• Kate and I plan on traveling to Uruguay soon --> She and I plan on traveling to Uruguay soon
  • Meredith and Darrel are dating --> Meredith and he are dating

Rule #2: Who vs. Whom

Both ACT English and SAT Writing & Language are likely to contain at least one question that tests your knowledge of the difference between who and whom. For good reason, too--even professionals commonly confuse these pronouns!

The difference is actually relatively simple:

Who is a subject pronoun, while whom is an object pronoun.

Basically, you should use who anytime you are referring to the subject of the sentence (the person who is "doing" the verb). You should use whom whenever you are referring to the object of the sentence (someone who is receiving the action of the verb).

If you are unsure, you can always replace "whom" in the sentence with an object pronoun to test it out. We recommend "them" or "him" as these object pronouns end in m (making it easier to remember). It can also be helpful to rearrange parts of the sentence as you test out the pronoun usage.

Here are 2 example sentences that require either "who" or "whom:"

  • Ms. Lutz, _____ is teaching the class, received her doctorate from Oxford University.
  • Kate, with _____ I am traveling to Uruguay, is fluent in Spanish.

With the first, it's clear that "Ms. Lutz" is teaching the class. We need a pronoun that replaces "Ms. Lutz," which is a subject. This means we need to use "who."

Here's how the new sentence would read: Ms. Lutz, who is teaching the class, received her doctorate from Oxford University.

With the second sentence, it's clear that the narrator is traveling with Kate to Uruguay. "Kate" here is a direct object, so we need an object pronoun to fill in the blank: "whom."

Here's how the new sentence would read: Kate, with whom I am traveling to Uruguay, is fluent in Spanish.

Rule #3: That vs. Which

We use the terms that and which frequently. What's the difference?

First, both are used to refer to objects, not people. You can only use "who" or "whom" to refer to people.

For the purposes of the SAT and ACT, the difference comes down purely to punctuation: which generally has a comma in front of it, while that does not require a comma or any intervening punctuation. Here are two examples that make this clear:

He told me that I would have to drop a class in order to maintain my grades.

Cooper Park, which is just a half mile from campus, is a popular destination for students and dog-walkers.

Rule #4: Differentiate between contractions and possessive pronouns

ACT English and SAT Writing & Language love testing students' knowledge of the difference between contractions and possessive pronouns. Make sure you know these differences! Here are some commonly confused contractions and possessive pronouns:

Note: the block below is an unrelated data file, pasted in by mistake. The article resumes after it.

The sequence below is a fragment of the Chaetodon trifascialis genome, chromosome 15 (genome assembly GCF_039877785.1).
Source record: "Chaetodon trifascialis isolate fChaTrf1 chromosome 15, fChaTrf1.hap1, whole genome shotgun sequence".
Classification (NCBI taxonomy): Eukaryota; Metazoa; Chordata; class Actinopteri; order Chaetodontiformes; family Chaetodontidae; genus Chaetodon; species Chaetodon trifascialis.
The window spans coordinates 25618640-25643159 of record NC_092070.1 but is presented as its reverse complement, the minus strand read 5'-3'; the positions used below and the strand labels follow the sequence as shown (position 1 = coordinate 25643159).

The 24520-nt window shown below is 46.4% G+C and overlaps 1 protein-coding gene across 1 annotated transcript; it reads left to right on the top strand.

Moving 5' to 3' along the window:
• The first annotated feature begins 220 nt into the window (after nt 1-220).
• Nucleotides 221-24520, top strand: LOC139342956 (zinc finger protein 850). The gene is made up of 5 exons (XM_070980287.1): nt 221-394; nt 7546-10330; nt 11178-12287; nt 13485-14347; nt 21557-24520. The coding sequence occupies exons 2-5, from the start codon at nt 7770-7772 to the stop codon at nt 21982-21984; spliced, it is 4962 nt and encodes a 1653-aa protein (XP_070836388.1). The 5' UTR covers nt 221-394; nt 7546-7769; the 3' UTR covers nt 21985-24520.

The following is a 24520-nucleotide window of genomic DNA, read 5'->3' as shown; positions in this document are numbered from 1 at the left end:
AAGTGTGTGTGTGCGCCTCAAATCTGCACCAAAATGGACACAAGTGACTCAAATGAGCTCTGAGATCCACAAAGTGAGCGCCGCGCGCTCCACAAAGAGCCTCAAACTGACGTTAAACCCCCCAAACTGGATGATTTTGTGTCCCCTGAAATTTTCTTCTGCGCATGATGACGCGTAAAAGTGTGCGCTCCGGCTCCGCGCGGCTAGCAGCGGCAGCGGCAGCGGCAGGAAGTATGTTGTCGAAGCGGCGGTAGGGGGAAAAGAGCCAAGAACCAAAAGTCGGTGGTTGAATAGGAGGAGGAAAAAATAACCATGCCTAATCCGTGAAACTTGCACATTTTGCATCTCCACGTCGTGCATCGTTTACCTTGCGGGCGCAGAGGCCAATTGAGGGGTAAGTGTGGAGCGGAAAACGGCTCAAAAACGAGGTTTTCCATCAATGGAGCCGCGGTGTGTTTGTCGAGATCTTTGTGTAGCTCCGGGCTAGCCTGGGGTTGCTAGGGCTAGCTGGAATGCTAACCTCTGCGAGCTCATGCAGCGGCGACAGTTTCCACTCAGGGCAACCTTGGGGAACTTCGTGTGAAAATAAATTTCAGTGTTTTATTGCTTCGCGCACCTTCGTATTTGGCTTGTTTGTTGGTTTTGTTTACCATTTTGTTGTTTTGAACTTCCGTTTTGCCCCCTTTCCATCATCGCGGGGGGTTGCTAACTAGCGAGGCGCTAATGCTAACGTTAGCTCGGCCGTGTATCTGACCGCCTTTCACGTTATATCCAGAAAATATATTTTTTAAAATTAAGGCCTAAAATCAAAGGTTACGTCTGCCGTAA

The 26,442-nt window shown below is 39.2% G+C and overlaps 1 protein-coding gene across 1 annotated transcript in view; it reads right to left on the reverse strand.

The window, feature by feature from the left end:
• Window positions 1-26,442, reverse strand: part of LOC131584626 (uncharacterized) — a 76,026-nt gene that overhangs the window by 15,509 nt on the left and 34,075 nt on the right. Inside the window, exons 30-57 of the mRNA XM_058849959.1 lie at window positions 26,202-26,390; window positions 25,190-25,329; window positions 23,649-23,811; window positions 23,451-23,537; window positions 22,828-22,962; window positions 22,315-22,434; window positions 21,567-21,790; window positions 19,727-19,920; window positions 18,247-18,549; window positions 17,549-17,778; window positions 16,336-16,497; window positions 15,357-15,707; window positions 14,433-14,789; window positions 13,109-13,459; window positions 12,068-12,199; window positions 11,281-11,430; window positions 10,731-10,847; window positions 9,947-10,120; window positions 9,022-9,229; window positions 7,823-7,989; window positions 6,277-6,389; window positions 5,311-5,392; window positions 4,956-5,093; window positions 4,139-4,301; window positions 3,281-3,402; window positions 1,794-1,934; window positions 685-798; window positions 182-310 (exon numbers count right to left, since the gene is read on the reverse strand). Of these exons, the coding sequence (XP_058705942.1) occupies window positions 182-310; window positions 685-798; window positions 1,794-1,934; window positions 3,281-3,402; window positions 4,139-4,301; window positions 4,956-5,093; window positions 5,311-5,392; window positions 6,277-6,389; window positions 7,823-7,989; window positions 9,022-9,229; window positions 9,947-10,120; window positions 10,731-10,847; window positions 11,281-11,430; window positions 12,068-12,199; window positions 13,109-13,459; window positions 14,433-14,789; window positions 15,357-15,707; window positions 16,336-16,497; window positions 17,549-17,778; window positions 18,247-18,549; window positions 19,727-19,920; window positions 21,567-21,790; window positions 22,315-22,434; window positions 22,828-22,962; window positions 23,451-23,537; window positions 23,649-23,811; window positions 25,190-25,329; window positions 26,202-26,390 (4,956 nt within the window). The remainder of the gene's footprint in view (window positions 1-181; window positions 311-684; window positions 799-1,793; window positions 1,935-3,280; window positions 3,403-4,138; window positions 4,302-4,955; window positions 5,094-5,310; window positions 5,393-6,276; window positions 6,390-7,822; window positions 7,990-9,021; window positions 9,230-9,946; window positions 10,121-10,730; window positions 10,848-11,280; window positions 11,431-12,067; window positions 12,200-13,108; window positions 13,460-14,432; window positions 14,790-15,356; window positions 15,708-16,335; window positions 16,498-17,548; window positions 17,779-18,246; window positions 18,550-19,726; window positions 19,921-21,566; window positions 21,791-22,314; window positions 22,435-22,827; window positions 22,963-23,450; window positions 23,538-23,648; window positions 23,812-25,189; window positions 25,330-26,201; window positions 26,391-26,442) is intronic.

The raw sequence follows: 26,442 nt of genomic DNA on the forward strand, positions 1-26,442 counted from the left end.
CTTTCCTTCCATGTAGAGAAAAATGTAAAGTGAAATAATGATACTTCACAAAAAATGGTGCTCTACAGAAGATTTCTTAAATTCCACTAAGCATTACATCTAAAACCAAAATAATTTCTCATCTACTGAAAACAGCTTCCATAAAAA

• they're vs. their vs. there
  • its vs. it's
  • whose vs. who's

Remember: write out the contraction to see if it fits the context (i.e., "it's" is the same as "it is"). If not, cross it off and go for a pronoun or other option.

Rule #5: Maintain pronoun consistency

In general, if you start out with one pronoun in a sentence, you have to stick with it. This is especially important when using the pronouns you and one.

For example, this is an example of pronoun inconsistency (which would be incorrect on the SAT or ACT):

If you keep walking for about five blocks, one will spy a curious sight.

Both "you" and "one" in this sentence technically refer to the same general individual, but we need to use one or the other (not both). Here is a correct version of this sentence that shows pronoun consistency:

If you keep walking for about five blocks, you will spy a curious sight.

The strategy we discuss in the next section is designed to help you apply these rules in an efficient manner, regardless of the type of Pronouns question you're navigating.


Pronoun Questions Strategy

When you encounter a pronouns question, we recommend that students follow these simple steps:

  1. Identify the noun the pronoun is replacing
  2. Classify that noun (type and form)
  3. Eliminate accordingly
  4. If needed, differentiate between contractions and pronouns

We will apply these four steps to the next 2 guided examples.

You can also get a jumpstart and apply these steps to the practice questions in our Pronouns Worksheet, which you can grab below.


Guided Examples: Pronoun Questions

Let's take a look at this sample SAT pronoun question, mentioned earlier in this post. This is taken from the CollegeBoard's Official SAT Practice Test #1.

Guided Example #1: SAT Pronoun Question

ACT and SAT Grammar_Pronoun Questions

Identify the noun the pronoun is replacing

We can see that all of the pronouns in our answer choices are possessive pronouns. There are no contractions, so we won't be using step 4 of the strategy.

The underlined portion comes before the word lifetime, so we need to scan our context to see whose lifetime this is referring to. The noun that replaces this pronoun is students.